March of Distress: What the Delhi Protests Tell Us About the State of India’s Farmers

Politics

March of Distress: What the Delhi Protests Tell Us About the State of India’s Farmers

Illustration: Arati Gujar

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et another farmers’ protest, this one spearheaded by the All India Kisan Sangharsh Samiti Coordination Committee, is being held in Delhi. Thousands of farmers demanding a special Parliament session to discuss loan waiver and the minimum support price, will march to the Parliament today, sending a strong message to the Modi government ahead of the 2019 polls. Yesterday, they gathered at Delhi’s Ramlila Maidan, carrying red flags and shouting slogans such as “Ayodhya nahi, karzi maaf chahiye,” NDTV reported.

The two-day protest in the capital is the fourth high-profile protest by the country’s agrarian class. In 2018, major cities like Mumbai and Delhi have been the site of large-scale protest by farmers keen on conveying their demands to the government. Some have been non-violent, some saw the farmers clashing with the police, and all have been underpinned by a sense of simmering frustration.

This frustration boiled over in October in Delhi, when protesting farmers and police went head-to-head. What set those clashes apart from the ones that came before in 2018 was the heightened atmosphere of tension. Tear gas, water cannons, rubber bullets, and lathi charges were all brought to bear against the 30,000 farmers who had joined the march. They tried to tear down the barricades blocking their entry into Delhi, and even drove a tractor into the barricades at one point.

The nature of October’s Kisan Kranti Padyatra was starkly different from the Kisan Kranti Morcha held earlier this year, in March, even though their demands are, for the most part, similar in scope. In March, some 35,000 farmers in Maharashtra had marched from Nasik to the state capital Mumbai to demand loan waivers and recognition of land rights. Whether the state is UP or Maharashtra, the troubles facing farmers remain universal.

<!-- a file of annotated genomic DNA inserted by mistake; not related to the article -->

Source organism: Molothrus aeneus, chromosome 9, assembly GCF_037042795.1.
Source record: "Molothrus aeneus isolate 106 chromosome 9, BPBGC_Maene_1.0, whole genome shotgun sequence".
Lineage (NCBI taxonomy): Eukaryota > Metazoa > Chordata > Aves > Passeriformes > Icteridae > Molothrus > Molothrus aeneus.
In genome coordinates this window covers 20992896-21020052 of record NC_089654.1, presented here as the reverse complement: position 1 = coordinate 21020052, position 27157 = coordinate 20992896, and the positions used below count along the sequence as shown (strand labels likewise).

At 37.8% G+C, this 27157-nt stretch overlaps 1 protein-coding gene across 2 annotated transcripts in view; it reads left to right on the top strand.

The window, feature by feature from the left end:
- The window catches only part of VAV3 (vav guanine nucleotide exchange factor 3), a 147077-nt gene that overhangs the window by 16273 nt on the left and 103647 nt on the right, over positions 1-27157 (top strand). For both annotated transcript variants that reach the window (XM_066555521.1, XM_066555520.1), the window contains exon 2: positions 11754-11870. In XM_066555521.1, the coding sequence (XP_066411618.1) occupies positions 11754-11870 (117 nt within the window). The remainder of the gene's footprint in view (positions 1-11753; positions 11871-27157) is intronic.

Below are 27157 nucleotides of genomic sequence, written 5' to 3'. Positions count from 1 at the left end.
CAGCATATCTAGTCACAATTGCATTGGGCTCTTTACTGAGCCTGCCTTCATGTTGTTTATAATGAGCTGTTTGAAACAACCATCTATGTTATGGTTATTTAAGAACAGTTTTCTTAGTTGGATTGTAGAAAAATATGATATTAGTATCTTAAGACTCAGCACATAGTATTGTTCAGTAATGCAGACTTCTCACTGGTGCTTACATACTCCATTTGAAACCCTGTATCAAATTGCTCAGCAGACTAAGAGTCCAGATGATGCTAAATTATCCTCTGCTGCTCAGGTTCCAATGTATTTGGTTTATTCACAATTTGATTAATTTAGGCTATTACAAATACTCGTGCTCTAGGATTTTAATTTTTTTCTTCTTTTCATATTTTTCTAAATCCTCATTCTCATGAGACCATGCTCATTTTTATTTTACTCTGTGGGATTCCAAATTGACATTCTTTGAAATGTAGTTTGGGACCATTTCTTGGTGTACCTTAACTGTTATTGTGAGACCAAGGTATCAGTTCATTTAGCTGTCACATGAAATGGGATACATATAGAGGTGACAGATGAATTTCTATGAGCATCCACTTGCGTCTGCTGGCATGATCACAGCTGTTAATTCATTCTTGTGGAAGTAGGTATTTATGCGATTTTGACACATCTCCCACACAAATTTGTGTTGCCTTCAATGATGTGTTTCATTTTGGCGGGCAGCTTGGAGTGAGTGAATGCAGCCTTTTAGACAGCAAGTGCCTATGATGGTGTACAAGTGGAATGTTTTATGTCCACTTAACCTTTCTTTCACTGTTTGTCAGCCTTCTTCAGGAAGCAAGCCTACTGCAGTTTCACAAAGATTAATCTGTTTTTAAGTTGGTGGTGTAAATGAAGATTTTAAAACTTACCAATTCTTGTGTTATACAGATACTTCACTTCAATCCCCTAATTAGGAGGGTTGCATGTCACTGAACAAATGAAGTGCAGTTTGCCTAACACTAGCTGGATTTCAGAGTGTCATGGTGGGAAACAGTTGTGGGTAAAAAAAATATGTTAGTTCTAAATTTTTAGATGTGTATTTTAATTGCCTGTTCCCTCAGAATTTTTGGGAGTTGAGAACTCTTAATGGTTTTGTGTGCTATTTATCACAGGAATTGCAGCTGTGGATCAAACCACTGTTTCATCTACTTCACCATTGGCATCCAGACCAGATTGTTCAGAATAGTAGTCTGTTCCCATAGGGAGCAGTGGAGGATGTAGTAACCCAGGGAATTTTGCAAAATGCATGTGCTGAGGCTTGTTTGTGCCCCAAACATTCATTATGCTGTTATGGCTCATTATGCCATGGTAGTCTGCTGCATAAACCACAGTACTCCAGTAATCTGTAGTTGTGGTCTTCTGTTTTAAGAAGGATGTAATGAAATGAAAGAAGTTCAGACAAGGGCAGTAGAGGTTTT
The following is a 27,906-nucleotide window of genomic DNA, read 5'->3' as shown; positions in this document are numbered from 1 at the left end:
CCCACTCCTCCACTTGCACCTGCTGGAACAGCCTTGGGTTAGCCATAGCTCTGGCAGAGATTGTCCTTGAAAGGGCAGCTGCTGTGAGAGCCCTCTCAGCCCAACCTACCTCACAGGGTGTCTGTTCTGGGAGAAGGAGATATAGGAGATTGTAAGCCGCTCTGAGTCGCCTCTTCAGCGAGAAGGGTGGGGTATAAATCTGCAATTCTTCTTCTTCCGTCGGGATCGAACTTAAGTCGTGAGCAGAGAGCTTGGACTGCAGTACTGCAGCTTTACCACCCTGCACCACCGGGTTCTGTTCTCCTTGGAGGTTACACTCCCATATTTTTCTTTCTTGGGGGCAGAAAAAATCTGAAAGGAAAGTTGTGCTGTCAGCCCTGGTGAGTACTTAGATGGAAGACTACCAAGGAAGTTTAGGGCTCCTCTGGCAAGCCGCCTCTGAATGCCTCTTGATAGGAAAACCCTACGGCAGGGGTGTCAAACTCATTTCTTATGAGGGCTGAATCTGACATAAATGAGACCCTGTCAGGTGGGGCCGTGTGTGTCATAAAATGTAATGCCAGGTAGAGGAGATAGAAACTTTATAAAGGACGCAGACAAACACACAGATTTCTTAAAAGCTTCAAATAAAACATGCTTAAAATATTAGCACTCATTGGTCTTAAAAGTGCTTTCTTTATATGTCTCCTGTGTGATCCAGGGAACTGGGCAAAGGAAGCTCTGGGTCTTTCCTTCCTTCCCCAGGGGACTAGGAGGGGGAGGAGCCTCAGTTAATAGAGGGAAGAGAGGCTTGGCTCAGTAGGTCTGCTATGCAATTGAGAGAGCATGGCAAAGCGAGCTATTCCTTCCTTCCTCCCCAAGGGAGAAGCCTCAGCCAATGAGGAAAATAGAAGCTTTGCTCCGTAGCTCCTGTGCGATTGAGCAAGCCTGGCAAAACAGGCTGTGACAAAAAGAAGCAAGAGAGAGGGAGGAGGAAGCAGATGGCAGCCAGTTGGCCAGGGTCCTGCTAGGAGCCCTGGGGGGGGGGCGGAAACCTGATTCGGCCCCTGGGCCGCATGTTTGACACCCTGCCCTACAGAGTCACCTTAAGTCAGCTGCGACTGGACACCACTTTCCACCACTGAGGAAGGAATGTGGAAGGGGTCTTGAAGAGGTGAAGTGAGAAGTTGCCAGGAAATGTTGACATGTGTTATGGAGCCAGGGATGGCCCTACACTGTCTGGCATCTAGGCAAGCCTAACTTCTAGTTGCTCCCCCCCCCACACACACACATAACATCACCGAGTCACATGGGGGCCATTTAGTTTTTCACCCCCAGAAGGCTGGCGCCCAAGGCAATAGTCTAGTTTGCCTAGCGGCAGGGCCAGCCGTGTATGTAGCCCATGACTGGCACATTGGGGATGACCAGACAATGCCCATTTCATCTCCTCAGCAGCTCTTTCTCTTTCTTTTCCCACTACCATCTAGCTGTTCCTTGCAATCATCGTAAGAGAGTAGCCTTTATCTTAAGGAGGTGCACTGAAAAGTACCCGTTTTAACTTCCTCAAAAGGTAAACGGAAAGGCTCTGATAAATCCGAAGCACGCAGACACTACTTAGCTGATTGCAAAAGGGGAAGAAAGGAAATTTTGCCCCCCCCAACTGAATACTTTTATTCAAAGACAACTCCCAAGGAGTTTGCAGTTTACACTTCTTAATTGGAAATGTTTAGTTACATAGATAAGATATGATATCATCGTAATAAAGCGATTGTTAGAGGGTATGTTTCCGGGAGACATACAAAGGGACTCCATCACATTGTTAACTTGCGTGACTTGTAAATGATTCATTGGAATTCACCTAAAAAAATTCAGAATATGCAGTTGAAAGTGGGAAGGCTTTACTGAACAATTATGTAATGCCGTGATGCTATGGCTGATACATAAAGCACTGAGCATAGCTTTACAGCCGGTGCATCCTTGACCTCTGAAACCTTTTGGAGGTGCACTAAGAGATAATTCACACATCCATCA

The fact that approximately 70 per cent of India’s population depends on the agrarian sector for their livelihood makes the plight of farmers an even more urgent issue for the government. A common sentiment being voiced by farmers is that of disappointment with the Modi-led government, which could spell disaster for the BJP in next year’s Lok Sabha elections. Even so, the fact that March’s peaceful protest in Mumbai was followed by a 10-day strike by farmers in five states, culminating in October’s vulgar display of power by the state machinery and now a march to the Parliament paints a picture of a central government that is apathetic to the issues faced by farmers.

For their part, India’s farmers have grown increasingly vocal in the last year, with their protests in urban centres primed to raise awareness among city-dwellers about what goes on beyond their cushy bubbles. As the protest marches have shown, if enduring physical hardship and making taxing journeys is what it takes to get the national media talking about the issues they face, Indian farmers are more than up to the task. Yesterday, more than a 1000 farmers from Tamil Nadu reached the capital, carrying skulls of fellow farmers who committed suicide.

This marginalisation of the agricultural community is unfortunate for a country that has long taken pride in the slogan “Jai Jawan, Jai Kisaan”.

The protest in Delhi has so far been peaceful. But their patience may not last forever. The embers of discontent are starting to burn hotter, and sparks are beginning to fly.

This marginalisation of the agricultural community is unfortunate for a country that has long taken pride in the slogan “Jai Jawan, Jai Kisaan”. The Indus Valley civilisation was one of the first cultures in history to adopt an agrarian lifestyle, and archaeological evidence shows crops like rice, wheat, and cotton were being farmed even as far back as the sixth millennium BC.

It was only as recently as the ’90s that the first signs of what is now a full-blown agrarian crisis were detectable. During the ten-day strike called by farmers’ bodies in June, Al Jazeera reported that at least 52 per cent of farming families are saddled with debt, and to make matters worse, up to 94 per cent of farmers end up selling their crops below the minimum support prices guaranteed by the government. Faced with oppressive policies, erratic climate change, and rising debt, it’s only natural that the country’s farmers are giving vent to their frustration.

The tide of rural resentment against a system that has pushed them to the sidelines continues to rise. The current return of farmers to Delhi, to once again protest their conditions, is proof enough. In this staring contest between the government and India’s backbone, who will blink first?  

This is an updated version of a story published earlier.

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